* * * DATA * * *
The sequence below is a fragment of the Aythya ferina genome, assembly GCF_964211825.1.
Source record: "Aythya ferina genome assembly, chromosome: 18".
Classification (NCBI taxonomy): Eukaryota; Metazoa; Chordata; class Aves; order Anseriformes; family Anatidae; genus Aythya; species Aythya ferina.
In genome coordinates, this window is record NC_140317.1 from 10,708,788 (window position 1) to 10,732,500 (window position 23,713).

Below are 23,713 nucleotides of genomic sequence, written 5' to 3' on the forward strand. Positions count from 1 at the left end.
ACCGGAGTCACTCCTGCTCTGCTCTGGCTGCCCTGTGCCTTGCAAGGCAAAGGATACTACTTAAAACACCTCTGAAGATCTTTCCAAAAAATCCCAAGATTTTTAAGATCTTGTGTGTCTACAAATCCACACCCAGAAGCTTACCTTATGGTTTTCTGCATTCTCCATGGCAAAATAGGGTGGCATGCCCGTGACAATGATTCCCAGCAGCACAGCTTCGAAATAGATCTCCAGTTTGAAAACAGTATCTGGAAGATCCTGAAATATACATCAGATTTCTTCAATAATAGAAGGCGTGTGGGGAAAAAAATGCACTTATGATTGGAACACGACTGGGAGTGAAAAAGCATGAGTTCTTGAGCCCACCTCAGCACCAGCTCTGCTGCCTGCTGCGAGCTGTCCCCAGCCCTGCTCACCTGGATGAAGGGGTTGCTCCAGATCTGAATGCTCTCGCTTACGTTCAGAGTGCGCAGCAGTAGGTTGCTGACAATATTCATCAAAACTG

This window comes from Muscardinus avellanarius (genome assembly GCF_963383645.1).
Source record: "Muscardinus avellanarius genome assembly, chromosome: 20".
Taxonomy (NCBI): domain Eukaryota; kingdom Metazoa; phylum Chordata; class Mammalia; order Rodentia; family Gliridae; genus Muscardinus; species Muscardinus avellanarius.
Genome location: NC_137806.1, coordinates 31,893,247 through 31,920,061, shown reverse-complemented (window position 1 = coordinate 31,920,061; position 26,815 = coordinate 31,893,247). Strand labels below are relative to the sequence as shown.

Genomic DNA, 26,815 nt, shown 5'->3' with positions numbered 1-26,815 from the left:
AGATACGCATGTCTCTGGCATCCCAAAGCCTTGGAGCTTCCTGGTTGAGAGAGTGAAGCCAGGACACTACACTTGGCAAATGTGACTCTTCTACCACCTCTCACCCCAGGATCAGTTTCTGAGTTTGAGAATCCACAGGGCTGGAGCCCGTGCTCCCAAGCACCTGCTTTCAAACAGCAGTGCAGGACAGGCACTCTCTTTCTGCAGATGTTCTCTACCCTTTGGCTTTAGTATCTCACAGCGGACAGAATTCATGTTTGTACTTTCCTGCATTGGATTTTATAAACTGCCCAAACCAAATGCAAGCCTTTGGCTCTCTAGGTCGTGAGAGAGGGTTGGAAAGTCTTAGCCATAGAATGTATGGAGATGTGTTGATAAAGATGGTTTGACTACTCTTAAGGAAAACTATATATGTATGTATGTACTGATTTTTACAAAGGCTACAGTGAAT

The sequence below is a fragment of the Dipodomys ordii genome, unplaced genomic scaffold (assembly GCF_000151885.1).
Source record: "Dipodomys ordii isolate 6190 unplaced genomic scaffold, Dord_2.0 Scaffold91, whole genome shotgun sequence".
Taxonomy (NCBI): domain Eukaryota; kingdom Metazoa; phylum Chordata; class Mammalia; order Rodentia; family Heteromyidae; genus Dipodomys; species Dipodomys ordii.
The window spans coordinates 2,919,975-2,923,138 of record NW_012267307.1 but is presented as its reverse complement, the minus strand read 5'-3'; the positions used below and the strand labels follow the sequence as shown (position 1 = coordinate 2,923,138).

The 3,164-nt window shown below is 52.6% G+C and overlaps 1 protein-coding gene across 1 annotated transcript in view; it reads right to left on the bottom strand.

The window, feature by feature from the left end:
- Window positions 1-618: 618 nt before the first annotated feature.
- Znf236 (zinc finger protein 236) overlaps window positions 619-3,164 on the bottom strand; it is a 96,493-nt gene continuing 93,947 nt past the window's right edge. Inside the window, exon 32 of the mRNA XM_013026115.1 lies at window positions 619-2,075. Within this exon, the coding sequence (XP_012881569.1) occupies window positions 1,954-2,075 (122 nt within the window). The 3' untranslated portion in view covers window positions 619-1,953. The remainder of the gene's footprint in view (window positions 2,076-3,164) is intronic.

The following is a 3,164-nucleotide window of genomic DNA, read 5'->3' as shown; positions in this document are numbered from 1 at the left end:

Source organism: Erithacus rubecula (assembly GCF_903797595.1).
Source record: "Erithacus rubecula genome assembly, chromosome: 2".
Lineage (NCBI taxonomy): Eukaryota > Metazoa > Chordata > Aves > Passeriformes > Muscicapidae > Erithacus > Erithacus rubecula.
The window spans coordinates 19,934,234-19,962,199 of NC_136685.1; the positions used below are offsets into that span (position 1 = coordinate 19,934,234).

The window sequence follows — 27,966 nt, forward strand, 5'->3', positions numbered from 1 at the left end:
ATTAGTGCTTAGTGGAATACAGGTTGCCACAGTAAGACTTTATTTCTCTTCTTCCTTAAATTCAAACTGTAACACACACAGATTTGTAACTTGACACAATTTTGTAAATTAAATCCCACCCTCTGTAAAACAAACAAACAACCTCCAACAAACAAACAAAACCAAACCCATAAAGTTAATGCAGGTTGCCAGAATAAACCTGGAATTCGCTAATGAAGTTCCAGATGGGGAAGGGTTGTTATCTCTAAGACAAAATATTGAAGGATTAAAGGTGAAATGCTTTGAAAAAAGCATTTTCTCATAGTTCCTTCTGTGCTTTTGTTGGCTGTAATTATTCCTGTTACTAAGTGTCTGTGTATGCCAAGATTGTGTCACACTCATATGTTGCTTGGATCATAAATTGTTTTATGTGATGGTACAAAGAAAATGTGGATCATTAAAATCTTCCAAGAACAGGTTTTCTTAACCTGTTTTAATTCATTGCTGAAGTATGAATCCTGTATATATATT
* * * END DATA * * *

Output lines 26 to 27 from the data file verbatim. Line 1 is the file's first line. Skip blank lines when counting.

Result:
The window sequence follows — 27,966 nt, forward strand, 5'->3', positions numbered from 1 at the left end:
ATTAGTGCTTAGTGGAATACAGGTTGCCACAGTAAGACTTTATTTCTCTTCTTCCTTAAATTCAAACTGTAACACACACAGATTTGTAACTTGACACAATTTTGTAAATTAAATCCCACCCTCTGTAAAACAAACAAACAACCTCCAACAAACAAACAAAACCAAACCCATAAAGTTAATGCAGGTTGCCAGAATAAACCTGGAATTCGCTAATGAAGTTCCAGATGGGGAAGGGTTGTTATCTCTAAGACAAAATATTGAAGGATTAAAGGTGAAATGCTTTGAAAAAAGCATTTTCTCATAGTTCCTTCTGTGCTTTTGTTGGCTGTAATTATTCCTGTTACTAAGTGTCTGTGTATGCCAAGATTGTGTCACACTCATATGTTGCTTGGATCATAAATTGTTTTATGTGATGGTACAAAGAAAATGTGGATCATTAAAATCTTCCAAGAACAGGTTTTCTTAACCTGTTTTAATTCATTGCTGAAGTATGAATCCTGTATATATATT